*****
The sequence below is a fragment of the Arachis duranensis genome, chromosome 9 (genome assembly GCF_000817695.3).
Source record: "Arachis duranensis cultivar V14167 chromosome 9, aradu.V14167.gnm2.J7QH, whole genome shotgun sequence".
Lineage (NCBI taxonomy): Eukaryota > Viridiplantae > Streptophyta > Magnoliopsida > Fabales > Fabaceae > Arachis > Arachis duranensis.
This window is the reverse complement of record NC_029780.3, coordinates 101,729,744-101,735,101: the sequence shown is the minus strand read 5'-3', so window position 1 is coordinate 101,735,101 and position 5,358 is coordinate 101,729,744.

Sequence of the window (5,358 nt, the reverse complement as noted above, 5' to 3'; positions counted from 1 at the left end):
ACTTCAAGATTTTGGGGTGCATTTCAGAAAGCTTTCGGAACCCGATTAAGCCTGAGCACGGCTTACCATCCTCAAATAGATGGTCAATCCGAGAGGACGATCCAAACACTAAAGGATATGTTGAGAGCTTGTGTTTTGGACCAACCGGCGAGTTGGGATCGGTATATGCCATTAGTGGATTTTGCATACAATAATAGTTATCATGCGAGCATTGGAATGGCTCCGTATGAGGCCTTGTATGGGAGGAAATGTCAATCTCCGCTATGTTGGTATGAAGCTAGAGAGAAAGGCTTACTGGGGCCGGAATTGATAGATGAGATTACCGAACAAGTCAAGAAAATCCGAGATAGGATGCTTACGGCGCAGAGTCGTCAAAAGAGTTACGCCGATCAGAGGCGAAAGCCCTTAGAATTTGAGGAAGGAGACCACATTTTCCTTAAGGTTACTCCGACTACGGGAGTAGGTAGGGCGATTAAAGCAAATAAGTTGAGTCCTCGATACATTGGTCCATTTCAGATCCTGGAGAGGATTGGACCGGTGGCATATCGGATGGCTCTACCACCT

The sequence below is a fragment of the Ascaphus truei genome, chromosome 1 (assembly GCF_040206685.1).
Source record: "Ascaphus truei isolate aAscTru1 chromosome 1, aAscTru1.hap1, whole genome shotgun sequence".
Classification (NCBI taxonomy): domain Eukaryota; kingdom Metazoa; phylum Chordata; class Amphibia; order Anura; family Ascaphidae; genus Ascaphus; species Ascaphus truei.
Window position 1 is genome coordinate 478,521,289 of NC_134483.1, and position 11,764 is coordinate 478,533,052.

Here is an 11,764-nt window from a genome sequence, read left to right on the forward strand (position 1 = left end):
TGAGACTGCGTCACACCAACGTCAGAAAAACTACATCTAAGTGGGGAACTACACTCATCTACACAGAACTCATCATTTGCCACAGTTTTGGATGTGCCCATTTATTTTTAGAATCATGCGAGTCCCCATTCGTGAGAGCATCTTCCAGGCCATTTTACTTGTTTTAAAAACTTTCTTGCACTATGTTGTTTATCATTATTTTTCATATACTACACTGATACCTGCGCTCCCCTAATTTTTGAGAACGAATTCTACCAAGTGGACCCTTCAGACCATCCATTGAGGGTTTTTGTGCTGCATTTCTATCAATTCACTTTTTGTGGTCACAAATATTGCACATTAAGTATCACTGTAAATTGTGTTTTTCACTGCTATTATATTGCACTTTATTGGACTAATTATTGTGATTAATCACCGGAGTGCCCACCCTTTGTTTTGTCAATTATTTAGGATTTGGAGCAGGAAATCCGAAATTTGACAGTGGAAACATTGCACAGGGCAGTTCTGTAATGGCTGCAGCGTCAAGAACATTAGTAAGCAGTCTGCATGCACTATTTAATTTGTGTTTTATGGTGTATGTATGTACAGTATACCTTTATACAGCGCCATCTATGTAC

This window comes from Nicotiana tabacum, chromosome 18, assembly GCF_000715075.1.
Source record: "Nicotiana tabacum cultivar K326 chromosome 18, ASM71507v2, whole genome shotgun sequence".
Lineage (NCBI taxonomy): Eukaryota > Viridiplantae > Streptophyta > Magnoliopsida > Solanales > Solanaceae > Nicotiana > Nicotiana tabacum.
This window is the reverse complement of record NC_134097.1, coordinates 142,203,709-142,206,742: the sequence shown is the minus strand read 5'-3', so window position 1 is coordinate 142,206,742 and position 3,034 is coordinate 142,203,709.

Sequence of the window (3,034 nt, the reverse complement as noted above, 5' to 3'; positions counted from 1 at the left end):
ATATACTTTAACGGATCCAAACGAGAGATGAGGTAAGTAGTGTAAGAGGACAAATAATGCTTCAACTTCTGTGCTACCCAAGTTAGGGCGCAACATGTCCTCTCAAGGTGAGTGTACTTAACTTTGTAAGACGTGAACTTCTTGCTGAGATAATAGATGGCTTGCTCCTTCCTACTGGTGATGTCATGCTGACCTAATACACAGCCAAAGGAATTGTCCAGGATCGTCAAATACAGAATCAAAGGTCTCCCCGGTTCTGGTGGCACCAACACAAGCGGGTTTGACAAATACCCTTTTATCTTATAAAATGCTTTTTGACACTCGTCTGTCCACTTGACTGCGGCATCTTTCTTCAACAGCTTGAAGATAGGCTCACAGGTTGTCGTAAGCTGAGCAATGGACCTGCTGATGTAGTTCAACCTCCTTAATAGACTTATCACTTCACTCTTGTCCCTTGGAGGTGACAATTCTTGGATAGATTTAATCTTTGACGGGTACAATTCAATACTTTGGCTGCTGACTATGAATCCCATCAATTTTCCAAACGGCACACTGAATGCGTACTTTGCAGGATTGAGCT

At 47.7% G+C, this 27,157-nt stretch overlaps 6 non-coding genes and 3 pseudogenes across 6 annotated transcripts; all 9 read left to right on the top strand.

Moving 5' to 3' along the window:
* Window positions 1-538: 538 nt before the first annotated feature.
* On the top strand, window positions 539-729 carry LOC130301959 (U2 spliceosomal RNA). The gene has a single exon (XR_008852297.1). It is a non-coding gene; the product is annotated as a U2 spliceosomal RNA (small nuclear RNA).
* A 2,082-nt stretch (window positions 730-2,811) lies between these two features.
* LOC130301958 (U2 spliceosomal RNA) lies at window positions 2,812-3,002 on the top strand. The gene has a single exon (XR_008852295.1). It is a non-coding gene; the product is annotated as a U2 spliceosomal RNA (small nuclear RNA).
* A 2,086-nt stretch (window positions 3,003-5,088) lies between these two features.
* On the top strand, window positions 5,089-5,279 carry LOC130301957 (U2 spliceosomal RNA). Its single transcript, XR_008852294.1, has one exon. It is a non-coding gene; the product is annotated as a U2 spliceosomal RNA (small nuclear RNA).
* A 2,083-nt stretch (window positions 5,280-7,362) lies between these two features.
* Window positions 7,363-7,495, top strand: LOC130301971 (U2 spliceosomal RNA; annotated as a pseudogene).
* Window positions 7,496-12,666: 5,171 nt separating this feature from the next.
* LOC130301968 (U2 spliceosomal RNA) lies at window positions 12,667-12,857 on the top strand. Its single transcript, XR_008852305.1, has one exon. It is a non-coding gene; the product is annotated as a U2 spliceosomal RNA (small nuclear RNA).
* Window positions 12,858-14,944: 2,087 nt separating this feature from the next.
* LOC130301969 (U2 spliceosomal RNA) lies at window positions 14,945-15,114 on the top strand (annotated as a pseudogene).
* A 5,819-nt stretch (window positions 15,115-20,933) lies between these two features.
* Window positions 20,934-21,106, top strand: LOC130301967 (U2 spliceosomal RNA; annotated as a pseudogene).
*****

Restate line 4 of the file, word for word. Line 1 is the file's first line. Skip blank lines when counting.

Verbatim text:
This window is the reverse complement of record NC_029780.3, coordinates 101,729,744-101,735,101: the sequence shown is the minus strand read 5'-3', so window position 1 is coordinate 101,735,101 and position 5,358 is coordinate 101,729,744.